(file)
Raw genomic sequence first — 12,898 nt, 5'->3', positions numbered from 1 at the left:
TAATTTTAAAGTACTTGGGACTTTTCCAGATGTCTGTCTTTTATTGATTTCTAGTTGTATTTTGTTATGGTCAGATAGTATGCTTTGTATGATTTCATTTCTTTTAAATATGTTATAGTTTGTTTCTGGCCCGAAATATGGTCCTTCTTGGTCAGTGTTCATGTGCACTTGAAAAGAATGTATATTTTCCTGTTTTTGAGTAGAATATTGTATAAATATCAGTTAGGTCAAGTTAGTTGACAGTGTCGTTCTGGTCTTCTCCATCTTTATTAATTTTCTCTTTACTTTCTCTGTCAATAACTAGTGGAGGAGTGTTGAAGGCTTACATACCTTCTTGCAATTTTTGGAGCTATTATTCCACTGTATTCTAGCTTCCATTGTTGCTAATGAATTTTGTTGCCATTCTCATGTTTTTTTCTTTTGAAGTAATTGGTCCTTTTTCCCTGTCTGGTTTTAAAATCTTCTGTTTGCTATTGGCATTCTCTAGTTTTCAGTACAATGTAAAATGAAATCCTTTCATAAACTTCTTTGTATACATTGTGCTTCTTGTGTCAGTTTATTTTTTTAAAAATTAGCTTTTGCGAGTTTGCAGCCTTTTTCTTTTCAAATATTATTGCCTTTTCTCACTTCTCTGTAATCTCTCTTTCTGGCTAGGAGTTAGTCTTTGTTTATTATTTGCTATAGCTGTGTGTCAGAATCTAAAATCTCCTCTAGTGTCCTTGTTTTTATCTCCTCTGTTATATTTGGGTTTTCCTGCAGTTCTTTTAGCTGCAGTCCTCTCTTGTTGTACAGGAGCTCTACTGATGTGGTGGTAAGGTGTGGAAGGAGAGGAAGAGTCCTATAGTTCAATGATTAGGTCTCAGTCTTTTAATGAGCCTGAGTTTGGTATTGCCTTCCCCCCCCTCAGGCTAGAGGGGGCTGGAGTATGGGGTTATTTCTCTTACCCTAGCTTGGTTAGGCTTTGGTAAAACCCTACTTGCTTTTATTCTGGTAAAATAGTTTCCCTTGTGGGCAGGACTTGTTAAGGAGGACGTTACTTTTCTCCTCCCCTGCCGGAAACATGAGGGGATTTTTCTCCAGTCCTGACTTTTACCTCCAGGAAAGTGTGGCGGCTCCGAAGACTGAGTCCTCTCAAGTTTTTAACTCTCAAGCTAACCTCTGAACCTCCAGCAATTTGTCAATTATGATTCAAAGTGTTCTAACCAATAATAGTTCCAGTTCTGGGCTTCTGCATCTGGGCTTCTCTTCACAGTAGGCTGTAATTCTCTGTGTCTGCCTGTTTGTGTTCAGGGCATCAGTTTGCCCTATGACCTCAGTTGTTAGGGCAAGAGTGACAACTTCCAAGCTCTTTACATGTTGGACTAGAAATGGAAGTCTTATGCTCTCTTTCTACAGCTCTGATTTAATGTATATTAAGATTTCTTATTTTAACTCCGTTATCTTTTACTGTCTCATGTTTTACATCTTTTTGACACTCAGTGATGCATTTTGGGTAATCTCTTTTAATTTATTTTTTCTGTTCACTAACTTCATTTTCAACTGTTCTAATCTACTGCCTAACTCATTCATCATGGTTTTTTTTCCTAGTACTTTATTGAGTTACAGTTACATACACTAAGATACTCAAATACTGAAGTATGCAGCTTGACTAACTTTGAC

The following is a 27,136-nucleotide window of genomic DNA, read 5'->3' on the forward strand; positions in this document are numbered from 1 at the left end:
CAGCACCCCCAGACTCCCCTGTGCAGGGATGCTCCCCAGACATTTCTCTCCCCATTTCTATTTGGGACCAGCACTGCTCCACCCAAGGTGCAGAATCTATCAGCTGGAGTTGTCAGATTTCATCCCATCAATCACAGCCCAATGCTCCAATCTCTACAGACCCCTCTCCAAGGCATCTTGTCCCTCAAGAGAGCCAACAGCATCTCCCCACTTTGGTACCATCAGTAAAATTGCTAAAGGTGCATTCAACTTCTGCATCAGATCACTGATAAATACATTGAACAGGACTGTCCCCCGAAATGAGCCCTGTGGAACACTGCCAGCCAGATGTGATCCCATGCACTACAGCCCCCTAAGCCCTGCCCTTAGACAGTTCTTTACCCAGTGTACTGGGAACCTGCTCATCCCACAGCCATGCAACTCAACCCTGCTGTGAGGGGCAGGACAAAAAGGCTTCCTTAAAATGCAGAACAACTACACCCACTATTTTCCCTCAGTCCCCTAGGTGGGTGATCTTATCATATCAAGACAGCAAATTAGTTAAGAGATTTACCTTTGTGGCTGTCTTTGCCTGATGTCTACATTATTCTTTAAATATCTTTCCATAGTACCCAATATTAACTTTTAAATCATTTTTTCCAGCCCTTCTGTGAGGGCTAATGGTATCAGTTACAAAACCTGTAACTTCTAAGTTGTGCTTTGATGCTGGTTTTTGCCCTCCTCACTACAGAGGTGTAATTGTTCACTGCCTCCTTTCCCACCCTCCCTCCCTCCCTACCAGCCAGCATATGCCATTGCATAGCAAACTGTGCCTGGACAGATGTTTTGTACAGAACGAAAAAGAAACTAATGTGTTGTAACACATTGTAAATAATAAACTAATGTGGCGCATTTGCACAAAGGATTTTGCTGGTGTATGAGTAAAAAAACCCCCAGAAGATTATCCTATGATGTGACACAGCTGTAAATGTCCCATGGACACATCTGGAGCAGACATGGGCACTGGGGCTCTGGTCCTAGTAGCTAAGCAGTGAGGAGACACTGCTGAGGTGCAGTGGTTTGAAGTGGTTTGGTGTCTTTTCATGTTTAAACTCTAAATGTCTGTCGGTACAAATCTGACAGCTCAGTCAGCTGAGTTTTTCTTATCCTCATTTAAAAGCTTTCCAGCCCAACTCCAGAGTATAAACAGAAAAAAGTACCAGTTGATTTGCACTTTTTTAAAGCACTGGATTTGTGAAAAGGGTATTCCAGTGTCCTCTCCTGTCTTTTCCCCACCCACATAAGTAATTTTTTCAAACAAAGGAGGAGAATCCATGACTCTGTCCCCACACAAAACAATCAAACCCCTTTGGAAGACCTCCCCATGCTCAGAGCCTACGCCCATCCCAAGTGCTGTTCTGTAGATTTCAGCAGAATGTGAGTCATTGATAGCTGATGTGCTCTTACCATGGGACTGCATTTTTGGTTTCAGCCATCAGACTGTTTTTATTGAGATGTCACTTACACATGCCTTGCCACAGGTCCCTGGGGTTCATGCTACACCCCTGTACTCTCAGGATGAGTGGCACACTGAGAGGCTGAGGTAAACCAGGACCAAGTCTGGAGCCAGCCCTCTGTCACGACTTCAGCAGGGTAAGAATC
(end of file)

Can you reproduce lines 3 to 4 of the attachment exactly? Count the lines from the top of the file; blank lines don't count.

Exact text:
The following is a 27,136-nucleotide window of genomic DNA, read 5'->3' on the forward strand; positions in this document are numbered from 1 at the left end:
CAGCACCCCCAGACTCCCCTGTGCAGGGATGCTCCCCAGACATTTCTCTCCCCATTTCTATTTGGGACCAGCACTGCTCCACCCAAGGTGCAGAATCTATCAGCTGGAGTTGTCAGATTTCATCCCATCAATCACAGCCCAATGCTCCAATCTCTACAGACCCCTCTCCAAGGCATCTTGTCCCTCAAGAGAGCCAACAGCATCTCCCCACTTTGGTACCATCAGTAAAATTGCTAAAGGTGCATTCAACTTCTGCATCAGATCACTGATAAATACATTGAACAGGACTGTCCCCCGAAATGAGCCCTGTGGAACACTGCCAGCCAGATGTGATCCCATGCACTACAGCCCCCTAAGCCCTGCCCTTAGACAGTTCTTTACCCAGTGTACTGGGAACCTGCTCATCCCACAGCCATGCAACTCAACCCTGCTGTGAGGGGCAGGACAAAAAGGCTTCCTTAAAATGCAGAACAACTACACCCACTATTTTCCCTCAGTCCCCTAGGTGGGTGATCTTATCATATCAAGACAGCAAATTAGTTAAGAGATTTACCTTTGTGGCTGTCTTTGCCTGATGTCTACATTATTCTTTAAATATCTTTCCATAGTACCCAATATTAACTTTTAAATCATTTTTTCCAGCCCTTCTGTGAGGGCTAATGGTATCAGTTACAAAACCTGTAACTTCTAAGTTGTGCTTTGATGCTGGTTTTTGCCCTCCTCACTACAGAGGTGTAATTGTTCACTGCCTCCTTTCCCACCCTCCCTCCCTCCCTACCAGCCAGCATATGCCATTGCATAGCAAACTGTGCCTGGACAGATGTTTTGTACAGAACGAAAAAGAAACTAATGTGTTGTAACACATTGTAAATAATAAACTAATGTGGCGCATTTGCACAAAGGATTTTGCTGGTGTATGAGTAAAAAAACCCCCAGAAGATTATCCTATGATGTGACACAGCTGTAAATGTCCCATGGACACATCTGGAGCAGACATGGGCACTGGGGCTCTGGTCCTAGTAGCTAAGCAGTGAGGAGACACTGCTGAGGTGCAGTGGTTTGAAGTGGTTTGGTGTCTTTTCATGTTTAAACTCTAAATGTCTGTCGGTACAAATCTGACAGCTCAGTCAGCTGAGTTTTTCTTATCCTCATTTAAAAGCTTTCCAGCCCAACTCCAGAGTATAAACAGAAAAAAGTACCAGTTGATTTGCACTTTTTTAAAGCACTGGATTTGTGAAAAGGGTATTCCAGTGTCCTCTCCTGTCTTTTCCCCACCCACATAAGTAATTTTTTCAAACAAAGGAGGAGAATCCATGACTCTGTCCCCACACAAAACAATCAAACCCCTTTGGAAGACCTCCCCATGCTCAGAGCCTACGCCCATCCCAAGTGCTGTTCTGTAGATTTCAGCAGAATGTGAGTCATTGATAGCTGATGTGCTCTTACCATGGGACTGCATTTTTGGTTTCAGCCATCAGACTGTTTTTATTGAGATGTCACTTACACATGCCTTGCCACAGGTCCCTGGGGTTCATGCTACACCCCTGTACTCTCAGGATGAGTGGCACACTGAGAGGCTGAGGTAAACCAGGACCAAGTCTGGAGCCAGCCCTCTGTCACGACTTCAGCAGGGTAAGAATC